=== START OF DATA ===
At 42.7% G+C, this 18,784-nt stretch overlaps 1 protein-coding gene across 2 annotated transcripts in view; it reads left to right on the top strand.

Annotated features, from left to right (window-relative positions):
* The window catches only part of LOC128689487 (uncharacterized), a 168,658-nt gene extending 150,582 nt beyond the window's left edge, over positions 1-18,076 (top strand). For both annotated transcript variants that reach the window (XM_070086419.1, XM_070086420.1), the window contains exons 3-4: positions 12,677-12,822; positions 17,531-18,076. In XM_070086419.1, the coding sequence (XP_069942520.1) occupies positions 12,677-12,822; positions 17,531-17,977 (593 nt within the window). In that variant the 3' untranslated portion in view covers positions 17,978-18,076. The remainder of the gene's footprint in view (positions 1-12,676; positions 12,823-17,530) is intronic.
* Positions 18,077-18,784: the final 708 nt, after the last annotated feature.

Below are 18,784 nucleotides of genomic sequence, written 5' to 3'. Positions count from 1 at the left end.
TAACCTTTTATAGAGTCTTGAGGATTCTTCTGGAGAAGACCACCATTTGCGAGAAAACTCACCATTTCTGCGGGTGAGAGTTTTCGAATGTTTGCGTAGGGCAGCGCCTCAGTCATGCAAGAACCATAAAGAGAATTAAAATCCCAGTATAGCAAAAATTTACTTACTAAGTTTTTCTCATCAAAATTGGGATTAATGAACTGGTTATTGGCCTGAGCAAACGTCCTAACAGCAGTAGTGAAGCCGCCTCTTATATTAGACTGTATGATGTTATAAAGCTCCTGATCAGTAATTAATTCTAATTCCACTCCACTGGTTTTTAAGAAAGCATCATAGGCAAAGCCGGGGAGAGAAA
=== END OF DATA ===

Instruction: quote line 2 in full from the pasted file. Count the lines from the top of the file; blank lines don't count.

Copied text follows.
Annotated features, from left to right (window-relative positions):